How do you feel about honesty? Me… I’m a total fan! So, here goes… the only reason I am writing this post is so that I can link to it… from over on the Mr Excel Forums. While a bunch of my posts have been very not targeted at brand new folks, the people asking questions on the forum tend to be completely new to Power Pivot. They ask for a formula to do such and such… then, I have to ask if they mean a “Calculated FIeld” or a “Calculated Column”… and then they gimme the ol’ Ron Weasley look. Or at least, that is what they are doing in my head. I mean… I can’t actually see them. But, I’m pretty sure most of them are, in fact, young red headed kids..
So, I am going to step back a bit and cover this basic concept. If you are one of those people from the forum… WELCOME! Sorry about calling you a red head. Unless you are a red head. In which case… oh never mind, let’s just get on with it.
Of the two, this one is probably easier to understand. Calculated Columns are… um, well… they are columns that are… um… calculated? They show up in a different color, and they are based on a formula. At left, it was the wildly simple
=Table1[Value] * 3. This does exactly what you expect, returning 3 times whatever was in the [Value] column into the new column.
Important Thing #1: This calculation happens only during data refresh. It is not dynamic at all. Specifically, it is not going to respond to any filtering from row/column filters, slicers, etc.
Important Thing #2: They can be used as a filter. You can put the values on slicers, on rows, on columns, etc.
Important Thing #3: They can be weird For proof, you can go look at this post. But I think the main thing to understand is that while (by default) you are doing operations one row at a time (like that *3 works just fine)… functions that operate “in aggregate” (SUM, AVERAGE, etc) are going to (by default) operate on the WHOLE table! To constrain them to just the current row, you need to call CALCULATE (or, use a measure… which has an implicit calculate).
Important Thing #4: I should probably write a post on the EARLIER() function.
First of all, you have to understand that all cool people call them Measures. This is what they were called before Microsoft decided to make me sad and change the name. All the old timers still call them Measures, and I have no stinking idea why they changed the name. So – in Excel 2010 they called Measures and in Excel 2013 they are called Calculated Fields.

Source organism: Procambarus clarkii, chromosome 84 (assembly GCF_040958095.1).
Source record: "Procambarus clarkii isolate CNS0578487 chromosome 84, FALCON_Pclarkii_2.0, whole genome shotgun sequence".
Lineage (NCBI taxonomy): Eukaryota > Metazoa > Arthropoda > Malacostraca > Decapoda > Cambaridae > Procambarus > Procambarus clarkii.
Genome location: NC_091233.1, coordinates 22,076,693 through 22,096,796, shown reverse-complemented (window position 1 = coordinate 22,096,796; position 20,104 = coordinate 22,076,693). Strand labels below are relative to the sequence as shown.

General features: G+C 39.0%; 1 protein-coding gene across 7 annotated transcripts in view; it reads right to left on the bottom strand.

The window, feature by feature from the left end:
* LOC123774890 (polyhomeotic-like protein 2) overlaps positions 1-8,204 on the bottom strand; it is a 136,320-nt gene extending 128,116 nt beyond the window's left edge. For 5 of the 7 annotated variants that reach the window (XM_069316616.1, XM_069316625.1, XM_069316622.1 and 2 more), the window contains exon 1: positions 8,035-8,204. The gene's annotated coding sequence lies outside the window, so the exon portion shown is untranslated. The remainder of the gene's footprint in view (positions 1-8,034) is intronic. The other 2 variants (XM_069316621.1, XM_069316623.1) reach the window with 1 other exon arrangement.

Okay, so at left is a Pivot Table based on the same table in the Calculated Column section. I have added a Measure Calculated Field:
Total Value := SUM(Table1[Value])
Important Thing #1: Calculated Fields are evaluated dynamically and frequently. For the blue row, our table is filtered down to just rows with color = blue… and THEN the SUM() happens on the values. Then similar for the green row. Then the red row. Then the grand total row. 4 distinct calculations happen, one for each cell.
Important Thing #2: Calculated Fields can not be placed on rows, columns or slicers. They can only go into the “values” portion of your pivot table.
Important Thing #3: Calculated Fields always operate in aggregate. Which is to say they take a collection of rows (ie, a table)… and return a single value.
=Table1[Value] * 3 would not work as a calculated field… because which Value are you multiplying by 3? There is a whole table of values! You can do things like
SUMX(Table1, Table1[Value] * 3) because they take a table and return a single value.
Which To Choose
Meh. Whichever you want. JUST KIDDING!
First things first… if you want to use it on a slicer (or rows/columns) you have no choice, you must use a calculated column. Second things second (is that even a saying?) you should generally prefer Measures Calculated Fields.
It’s not a hard and fast rule, but there are two really good reasons for the preference:
1) The dynamic behavior is awesome. Remember, you are not writing “Total Dollars by City and Department”… you are just writing “Total Dollars” then using that all over, including filtering it by putting City on rows, Department on columns and <POOOF!> the numbers are magically correct. It’s HOT.
2) Performance. While *I* can imagine a calculated column that is faster because it is calculated once at refresh and stored forever… you can not. Note: If your name is Marco Russo, just kidding. You can imagine it all you want. But, the vast majority of the time… because you will save memory by not storing the calculated values (and because computers are really stupid fast at math, but much slower at retrieving memory) your model will be faster using a calculated measure.
Hopefully next time I ask you this question, you will look like Ron on the left. If you look like Ron on the right… maybe hit me up in the comments, and we will get you straightened out!